Following confirmation that Yahoo may have suffered one of the largest cybersecurity breaches on record, the U.S. Securities and Exchange Commission may use the hack as a test case for new guidelines on disclosure.
On Sept. 23, Yahoo announced that “data associated with at least 500 million user accounts” had been stolen by what it believes is a state-sponsored actor in late 2014. It specified in a statement:
The account information may have included names, email addresses, telephone numbers, dates of birth, hashed passwords (the vast majority with bcrypt) and, in some cases, encrypted or unencrypted security questions and answers.”
However, Yahoo may have known about the hack as early as August – when a hacker claimed to be selling data from 200 million users online – before bringing it to the attention of the FBI.
These security issues go back as far as 2010, when Yahoo, Google, and other tech companies were hit by Chinese military hackers. While the other companies responded quickly and invested hundreds of millions in security infrastructure, Yahoo lagged, emphasizing new products and design over making security improvements, according to former employees.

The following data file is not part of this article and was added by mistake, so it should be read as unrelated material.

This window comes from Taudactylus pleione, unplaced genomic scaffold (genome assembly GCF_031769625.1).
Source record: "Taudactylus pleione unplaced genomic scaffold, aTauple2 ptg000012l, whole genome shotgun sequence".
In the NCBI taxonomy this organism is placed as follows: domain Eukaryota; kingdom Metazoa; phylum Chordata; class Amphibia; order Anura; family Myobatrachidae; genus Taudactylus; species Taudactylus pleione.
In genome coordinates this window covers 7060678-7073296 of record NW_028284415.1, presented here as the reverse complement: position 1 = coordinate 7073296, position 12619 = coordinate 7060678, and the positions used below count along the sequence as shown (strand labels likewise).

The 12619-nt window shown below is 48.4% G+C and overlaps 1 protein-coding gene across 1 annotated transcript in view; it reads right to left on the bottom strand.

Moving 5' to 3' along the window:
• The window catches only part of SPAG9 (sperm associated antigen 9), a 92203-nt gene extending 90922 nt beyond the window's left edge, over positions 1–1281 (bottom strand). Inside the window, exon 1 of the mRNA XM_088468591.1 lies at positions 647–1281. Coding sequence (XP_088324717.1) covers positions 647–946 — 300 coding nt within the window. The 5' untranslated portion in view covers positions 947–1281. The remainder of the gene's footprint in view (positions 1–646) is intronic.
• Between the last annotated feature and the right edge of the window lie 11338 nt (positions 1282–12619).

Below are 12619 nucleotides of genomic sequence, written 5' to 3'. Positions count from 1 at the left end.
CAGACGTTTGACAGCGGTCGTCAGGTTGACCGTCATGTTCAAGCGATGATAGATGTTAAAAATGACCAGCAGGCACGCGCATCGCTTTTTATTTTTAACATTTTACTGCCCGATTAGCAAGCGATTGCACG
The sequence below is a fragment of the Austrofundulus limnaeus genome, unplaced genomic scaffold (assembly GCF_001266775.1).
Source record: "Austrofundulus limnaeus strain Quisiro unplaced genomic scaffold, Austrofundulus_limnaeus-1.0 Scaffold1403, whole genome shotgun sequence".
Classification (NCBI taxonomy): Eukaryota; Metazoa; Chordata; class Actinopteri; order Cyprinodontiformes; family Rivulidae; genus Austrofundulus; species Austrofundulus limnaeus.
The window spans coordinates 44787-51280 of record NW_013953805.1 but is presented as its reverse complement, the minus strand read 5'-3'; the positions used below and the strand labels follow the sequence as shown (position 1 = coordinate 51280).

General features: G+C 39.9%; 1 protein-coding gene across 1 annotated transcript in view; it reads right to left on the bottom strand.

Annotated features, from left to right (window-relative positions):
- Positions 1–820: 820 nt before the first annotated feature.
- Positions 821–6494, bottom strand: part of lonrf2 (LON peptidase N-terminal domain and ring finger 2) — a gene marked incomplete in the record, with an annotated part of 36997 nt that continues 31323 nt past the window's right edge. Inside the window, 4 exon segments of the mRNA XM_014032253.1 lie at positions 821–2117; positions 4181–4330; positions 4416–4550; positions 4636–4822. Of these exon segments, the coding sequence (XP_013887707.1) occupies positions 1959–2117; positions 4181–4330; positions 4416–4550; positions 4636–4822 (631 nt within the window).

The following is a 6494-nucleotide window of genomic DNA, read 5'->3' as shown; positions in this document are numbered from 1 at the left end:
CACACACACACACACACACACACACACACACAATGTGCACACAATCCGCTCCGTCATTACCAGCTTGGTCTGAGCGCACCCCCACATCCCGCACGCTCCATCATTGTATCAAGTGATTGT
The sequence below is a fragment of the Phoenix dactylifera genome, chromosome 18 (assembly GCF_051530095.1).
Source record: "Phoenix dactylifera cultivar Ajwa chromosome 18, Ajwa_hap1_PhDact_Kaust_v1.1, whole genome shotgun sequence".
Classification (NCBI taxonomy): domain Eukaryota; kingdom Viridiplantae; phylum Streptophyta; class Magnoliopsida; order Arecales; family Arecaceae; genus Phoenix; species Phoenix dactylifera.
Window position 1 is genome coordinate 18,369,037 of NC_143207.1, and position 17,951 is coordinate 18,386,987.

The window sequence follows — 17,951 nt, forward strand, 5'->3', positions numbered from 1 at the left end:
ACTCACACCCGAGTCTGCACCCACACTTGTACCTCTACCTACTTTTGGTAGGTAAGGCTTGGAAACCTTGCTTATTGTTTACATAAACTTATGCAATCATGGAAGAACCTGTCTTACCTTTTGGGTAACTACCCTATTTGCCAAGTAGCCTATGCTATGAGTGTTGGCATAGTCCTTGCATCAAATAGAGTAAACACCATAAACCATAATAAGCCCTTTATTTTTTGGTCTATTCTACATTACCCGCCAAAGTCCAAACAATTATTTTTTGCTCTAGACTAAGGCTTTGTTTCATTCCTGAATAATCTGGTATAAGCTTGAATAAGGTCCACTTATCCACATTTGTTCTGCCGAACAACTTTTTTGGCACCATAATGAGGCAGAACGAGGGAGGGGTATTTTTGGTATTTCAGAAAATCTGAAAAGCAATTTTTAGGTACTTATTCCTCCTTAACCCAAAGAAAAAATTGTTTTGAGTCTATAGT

Its internal security team – dubbed “The Paranoids” – often came up against other parts of the business over security costs, and were overridden because the inconvenience of added protection might make people stop using its products.
As a consequence, on the heels of this most recent attack, the SEC has been asked to investigate. Democratic Senator Mark Warner asked the SEC to evaluate whether the current disclosure regime was adequate, citing reports that fewer than 100 of 9,000 public companies disclosed a material data breach since 2010.
To learn what measures you can take to protect your organization from security breaches, register for DRI’s IT/DR Planning workshop. Upcoming courses include online on Nov. 2-3, and prior to DRI2017 in Las Vegas on Feb. 23-24, 2017.